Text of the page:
I thought of you when I saw the magnificent outfit on the lady from Damascus, Kawthar A . Do the head dress and jewelry look familiar?
Wealthy women used to wear these and that was during the ottoman era. 🙂
I wonder what the Syrian woman is holding in her hand; it looks more sort of a loom than a musical instrument…
Wow that was interesting
al pistacchio , I thought it was a fabric train, but you are right..it looks more like an instrument. Any ideas Kawthar A ?
It’s a middle eastern musical instrument called “qanoon” hmmmm…and I think it’s Syrian 🙂 will do more research
Thanks Kawthar A ;))
Sniff. Pretty moving – especially your story.
Saket Agarwal , yes congrats! I got the historical info from the Drexel University site.
Renata Sherwin , I was a bit teary too as I wrote about the sad outcomes of each of these. So thankful for what we have now.
That is a very good read. Women back in those days really had it tough. What they had to endure and achieve was amazing.
You are welcome! al pistacchio
Oopse, somehow my comment disappeared. But yaay! 🙂
Original comment: kudos to women! Proud to be associated with Drexel university.
Thanks Rajini Rao great story, enjoyed the 21 years young part ;))
Good to remind people that progress on gender equality is not new but very slow to become accepted.
How strange it did disappear, but I saw it, thanks Saket Agarwal .
al pistacchio , hehe, snuck that in 😉
Michael Phelan there is still work to be done for #stemwomen but much cause for optimism.
Thanks for sharing 🙂
That was a great read! Congrats on your achievements!
What happened to the blond man? Did he die of heartbreak after you rejected him? Did he look like Chris Hemsworth of Thor fame?
Sid Jagannathan , haha, there are indeed a couple blonde men in my past (shh, don’t tell my husband). Funny story: I felt obliged to be a “good girl” and returned home to marry a man my parents chose. But thanks to pure dumb luck, he turned out to be great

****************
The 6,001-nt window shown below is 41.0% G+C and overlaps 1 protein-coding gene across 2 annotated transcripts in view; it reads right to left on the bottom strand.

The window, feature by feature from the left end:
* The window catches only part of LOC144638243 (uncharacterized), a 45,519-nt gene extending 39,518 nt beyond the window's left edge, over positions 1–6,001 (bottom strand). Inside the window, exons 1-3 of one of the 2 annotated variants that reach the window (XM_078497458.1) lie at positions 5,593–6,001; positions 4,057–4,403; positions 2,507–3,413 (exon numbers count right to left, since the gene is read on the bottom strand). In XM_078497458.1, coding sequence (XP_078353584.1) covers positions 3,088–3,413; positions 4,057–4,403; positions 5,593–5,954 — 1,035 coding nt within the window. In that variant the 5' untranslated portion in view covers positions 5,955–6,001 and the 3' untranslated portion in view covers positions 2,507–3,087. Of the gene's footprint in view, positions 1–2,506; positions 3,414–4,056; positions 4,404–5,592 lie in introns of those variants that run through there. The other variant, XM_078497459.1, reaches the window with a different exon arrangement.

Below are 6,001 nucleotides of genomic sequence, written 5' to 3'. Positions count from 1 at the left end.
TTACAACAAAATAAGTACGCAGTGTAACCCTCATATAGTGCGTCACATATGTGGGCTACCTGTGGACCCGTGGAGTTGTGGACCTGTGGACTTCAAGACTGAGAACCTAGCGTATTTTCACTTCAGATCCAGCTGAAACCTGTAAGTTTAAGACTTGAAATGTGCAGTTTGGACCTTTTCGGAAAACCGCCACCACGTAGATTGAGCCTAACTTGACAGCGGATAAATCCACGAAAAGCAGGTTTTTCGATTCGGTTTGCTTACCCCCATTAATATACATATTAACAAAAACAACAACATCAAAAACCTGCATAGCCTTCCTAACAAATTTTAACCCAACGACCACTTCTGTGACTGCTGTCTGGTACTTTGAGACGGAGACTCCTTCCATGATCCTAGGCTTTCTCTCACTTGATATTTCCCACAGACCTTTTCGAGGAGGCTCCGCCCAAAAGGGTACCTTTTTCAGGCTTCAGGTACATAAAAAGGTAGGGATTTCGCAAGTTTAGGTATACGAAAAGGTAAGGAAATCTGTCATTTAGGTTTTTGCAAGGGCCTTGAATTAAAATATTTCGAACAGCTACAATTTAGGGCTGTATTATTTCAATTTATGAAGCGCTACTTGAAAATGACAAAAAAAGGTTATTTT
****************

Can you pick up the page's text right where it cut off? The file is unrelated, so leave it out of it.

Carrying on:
if only he was blonde, sigh😀
Wow. What amazing people–yourself included. Thanks for sharing, Rajini Rao ! 🙂
Thanks, Jonah Miller 🙂
Wonderful, wonderful..and great!!!
Thank your Mother & Father for everything you are ! I ‘worked’ with your father, Rao, .
Hi Neil Tsubota , long time no see 🙂
Tremendous post, thank you so much for sharing this! I had always wondered how you made your journey in such a difficult setting of science and academia.
Very interesting. Thank you for sharing.
BJ Bolender I wanted to be a biochemist since I first heard the word as a little girl. More recently, I found my essay for graduate school admission (typed up on a flimsy yellowing carbon copy sheet of paper). Oddly, I’m doing just the sort of research I said that I wanted to do (membrane proteins, ion transport). So, I’m not complaining!
Less than a woman per year. There is still work do..
Excellent post, I wish those women had found more success though, but alas they where pioneers.
Sad, but not forgotten. Thank you for writing this post; I had heard of none of them before today.
LIke all the others above, I appreciate you sharing these stories!
Rajini Rao You made my day with this post, my friend ! Great stuff :-}
You da bomb !
Awesome, thank you John Kampsen . Thanks also to Gaythia Weis , M. Aamir Naseer (you’re a biomedical scientist?), Robert Moser 🙂
It is good to know the stories of our foremothers. My Ph. D. mentor had an esteemed senior colleague, a woman who retired never having risen above lecturer. At forty my Ph. D. mentor held her first tenure track appointment. At forty I was a full professor. At forty my first woman honors student was a dean. The arc of the universe…